Fieldwork in Theology: Exploring the Social Context of God’s Work in the World
Reviewed by Joshua R. Sweeden, Theology, George Fox Evangelical Seminary
Christian Scharen’s Fieldwork in Theology is a recent addition to Baker Academic’s The Church and Postmodern Culture series. It joins the series, which is largely dominated by perspectives from Radical Orthodoxy and MacIntyrean thought, by offering a clarion call for theological ethnography in ecclesiology. Scharen’s text spurs a necessary dialogue regarding the limitations of idealist constructions of church and the importance of contextual attentiveness for understanding the nature of the church in God’s mission. Series editor James K. A. Smith, in fact, notes the value and function of Scharen’s text in the midst of the “disappointment” in discovering that Radical Orthodoxy’s church as an “alternative society, a haven from liberalism, an outpost of the kingdom, [and] a community of reconciliation” turned out to be hard to find and no less abstract (xi).
Within ecclesiology—the field of theology devoted to the study of the nature of the church—the critique of abstract and idealist blueprint ecclesiologies is not new, nor is the argument for the inclusion of social sciences in ecclesiology. But Scharen offers a new lens, while giving due credit to Kathryn Tanner, Mary McClintock Fulkerson, Ada Maria Isasi-Diaz, and Nicholas Healy, who have argued similarly. The value of Scharen’s work, and a likely reason for its inclusion in The Church and Postmodern Culture series, is his analysis of Pierre Bourdieu and corresponding French thinkers Gaston Bachelard, Maurice Merleau-Ponty, and Loïc Wacquant for engaging in theological ethnography.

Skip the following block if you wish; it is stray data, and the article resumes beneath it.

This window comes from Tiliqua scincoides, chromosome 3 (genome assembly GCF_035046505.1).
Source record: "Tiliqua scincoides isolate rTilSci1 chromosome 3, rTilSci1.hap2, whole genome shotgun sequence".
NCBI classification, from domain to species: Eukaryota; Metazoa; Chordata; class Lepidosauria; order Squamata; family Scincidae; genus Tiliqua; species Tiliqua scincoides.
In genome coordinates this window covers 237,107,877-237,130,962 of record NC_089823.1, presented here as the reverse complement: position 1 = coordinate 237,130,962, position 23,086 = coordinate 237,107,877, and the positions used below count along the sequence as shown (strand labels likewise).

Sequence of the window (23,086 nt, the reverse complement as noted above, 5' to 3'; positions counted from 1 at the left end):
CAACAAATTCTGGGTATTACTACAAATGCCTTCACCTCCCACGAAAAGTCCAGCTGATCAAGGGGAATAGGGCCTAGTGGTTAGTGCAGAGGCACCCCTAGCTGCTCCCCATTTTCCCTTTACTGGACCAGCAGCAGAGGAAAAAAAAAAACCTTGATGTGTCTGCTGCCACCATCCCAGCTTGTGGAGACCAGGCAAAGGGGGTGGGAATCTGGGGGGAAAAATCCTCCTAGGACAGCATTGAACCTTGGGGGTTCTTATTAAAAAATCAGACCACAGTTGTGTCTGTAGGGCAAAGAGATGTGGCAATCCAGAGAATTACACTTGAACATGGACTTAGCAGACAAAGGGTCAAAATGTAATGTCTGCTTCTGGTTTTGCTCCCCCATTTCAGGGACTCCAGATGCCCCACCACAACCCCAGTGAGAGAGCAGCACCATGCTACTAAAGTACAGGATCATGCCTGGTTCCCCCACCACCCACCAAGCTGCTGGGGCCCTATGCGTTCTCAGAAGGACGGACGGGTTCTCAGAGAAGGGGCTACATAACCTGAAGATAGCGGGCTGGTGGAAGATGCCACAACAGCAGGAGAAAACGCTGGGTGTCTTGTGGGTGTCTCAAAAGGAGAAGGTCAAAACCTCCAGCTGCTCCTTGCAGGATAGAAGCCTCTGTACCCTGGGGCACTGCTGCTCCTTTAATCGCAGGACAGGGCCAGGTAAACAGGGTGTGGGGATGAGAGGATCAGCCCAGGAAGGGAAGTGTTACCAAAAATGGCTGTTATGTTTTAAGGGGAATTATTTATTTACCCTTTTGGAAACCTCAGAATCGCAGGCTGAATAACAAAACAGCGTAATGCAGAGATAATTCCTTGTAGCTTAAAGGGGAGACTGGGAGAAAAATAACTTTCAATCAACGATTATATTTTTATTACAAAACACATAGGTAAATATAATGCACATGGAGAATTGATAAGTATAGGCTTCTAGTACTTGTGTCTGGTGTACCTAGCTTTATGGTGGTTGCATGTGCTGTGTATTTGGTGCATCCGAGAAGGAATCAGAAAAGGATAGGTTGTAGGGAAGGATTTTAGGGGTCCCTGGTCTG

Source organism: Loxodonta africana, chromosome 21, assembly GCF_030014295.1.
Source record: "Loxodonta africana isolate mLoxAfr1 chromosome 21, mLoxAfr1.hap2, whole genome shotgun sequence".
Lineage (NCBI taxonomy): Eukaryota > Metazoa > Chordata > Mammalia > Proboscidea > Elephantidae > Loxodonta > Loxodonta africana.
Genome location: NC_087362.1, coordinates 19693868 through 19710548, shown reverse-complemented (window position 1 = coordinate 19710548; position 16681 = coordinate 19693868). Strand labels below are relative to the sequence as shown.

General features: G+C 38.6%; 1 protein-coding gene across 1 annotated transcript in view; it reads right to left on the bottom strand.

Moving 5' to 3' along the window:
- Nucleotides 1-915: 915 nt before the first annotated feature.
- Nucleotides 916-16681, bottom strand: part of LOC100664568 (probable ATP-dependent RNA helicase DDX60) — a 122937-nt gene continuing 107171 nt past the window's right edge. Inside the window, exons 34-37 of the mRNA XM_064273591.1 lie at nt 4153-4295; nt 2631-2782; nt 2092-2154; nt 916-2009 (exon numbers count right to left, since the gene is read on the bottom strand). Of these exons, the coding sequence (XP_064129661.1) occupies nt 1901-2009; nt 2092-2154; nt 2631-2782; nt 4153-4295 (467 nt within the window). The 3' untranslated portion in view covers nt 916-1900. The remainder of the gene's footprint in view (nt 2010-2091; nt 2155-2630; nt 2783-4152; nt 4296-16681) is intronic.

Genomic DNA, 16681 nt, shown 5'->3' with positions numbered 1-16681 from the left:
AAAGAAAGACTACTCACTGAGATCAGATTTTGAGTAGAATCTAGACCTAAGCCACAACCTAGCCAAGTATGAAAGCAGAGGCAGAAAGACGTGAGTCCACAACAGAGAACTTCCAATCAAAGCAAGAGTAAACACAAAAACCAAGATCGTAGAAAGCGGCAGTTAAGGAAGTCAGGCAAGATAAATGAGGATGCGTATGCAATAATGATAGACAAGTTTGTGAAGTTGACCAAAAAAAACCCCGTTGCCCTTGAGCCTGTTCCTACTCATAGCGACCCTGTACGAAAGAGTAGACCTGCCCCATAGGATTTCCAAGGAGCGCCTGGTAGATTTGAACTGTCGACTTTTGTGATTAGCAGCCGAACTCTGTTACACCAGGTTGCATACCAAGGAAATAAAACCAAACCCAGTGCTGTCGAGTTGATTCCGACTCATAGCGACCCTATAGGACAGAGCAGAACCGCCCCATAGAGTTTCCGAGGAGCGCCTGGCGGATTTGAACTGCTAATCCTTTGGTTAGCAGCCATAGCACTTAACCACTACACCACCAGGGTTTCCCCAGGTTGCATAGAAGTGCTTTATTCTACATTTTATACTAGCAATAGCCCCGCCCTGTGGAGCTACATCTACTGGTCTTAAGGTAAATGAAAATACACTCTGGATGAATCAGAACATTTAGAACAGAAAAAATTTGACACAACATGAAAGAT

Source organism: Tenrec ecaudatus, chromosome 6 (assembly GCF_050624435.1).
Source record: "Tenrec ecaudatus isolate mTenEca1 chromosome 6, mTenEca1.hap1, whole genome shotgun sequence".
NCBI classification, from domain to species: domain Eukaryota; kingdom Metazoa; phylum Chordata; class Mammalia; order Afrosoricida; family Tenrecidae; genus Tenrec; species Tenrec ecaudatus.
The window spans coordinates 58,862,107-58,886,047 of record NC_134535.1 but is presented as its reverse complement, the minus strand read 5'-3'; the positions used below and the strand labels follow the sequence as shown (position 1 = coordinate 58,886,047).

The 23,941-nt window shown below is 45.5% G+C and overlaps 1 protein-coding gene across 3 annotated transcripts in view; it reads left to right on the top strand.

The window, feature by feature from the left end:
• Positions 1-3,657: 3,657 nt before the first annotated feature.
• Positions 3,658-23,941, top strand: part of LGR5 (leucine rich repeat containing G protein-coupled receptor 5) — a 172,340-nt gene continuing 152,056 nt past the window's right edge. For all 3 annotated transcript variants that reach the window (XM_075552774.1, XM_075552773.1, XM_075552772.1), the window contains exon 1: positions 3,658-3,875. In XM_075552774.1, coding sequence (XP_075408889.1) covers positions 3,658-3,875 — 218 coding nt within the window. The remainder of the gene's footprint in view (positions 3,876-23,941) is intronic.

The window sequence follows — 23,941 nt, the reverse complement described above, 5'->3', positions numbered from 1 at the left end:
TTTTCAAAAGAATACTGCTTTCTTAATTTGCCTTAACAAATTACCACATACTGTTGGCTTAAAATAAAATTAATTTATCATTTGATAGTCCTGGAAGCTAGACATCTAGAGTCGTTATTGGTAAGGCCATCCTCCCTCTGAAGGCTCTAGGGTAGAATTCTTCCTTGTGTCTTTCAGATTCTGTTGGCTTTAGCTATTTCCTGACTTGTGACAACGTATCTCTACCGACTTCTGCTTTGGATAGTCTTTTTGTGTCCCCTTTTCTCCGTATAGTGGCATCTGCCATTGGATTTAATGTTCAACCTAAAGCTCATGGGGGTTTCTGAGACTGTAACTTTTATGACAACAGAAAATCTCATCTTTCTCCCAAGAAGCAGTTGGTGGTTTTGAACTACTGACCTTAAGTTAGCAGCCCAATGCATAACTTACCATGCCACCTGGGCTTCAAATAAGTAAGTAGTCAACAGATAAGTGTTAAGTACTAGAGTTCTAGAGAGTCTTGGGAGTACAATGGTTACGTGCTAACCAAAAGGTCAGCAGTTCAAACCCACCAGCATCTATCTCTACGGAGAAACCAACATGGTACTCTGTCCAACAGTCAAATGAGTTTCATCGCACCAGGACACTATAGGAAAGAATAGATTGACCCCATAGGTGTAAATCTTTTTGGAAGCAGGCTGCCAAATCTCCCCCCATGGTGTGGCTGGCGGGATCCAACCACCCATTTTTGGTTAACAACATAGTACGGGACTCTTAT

Scharen grounds his own call for theological ethnography—or what he terms “fieldwork in theology,” borrowing from Bourdieu’s own notion of fieldwork—in an ever-present need for the church to “inquire how God is at work loving the world and acting for its good amid real burdens and brokenness” (xv). Scharen notes a new vitality of mission among Christians and a desire to “wake up” to the Spirit’s invitation to participate in God’s mission (5). He offers fieldwork in theology as a “tool toward ‘getting involved’” (xv), and, more specifically, suggests the social science of Bourdieu provides a “careful, disciplined craft for inquiry” that can serve the Spirit’s call for the church to join God’s activity in the world (5). Scharen establishes his case over the subsequent four chapters, consistently referring to the work of Rowan Williams and the “practice of dispossession” to highlight kenōsis (the Greek word for self-emptying as envisaged by Christ) as an appropriate posture for Christians and the church in the world.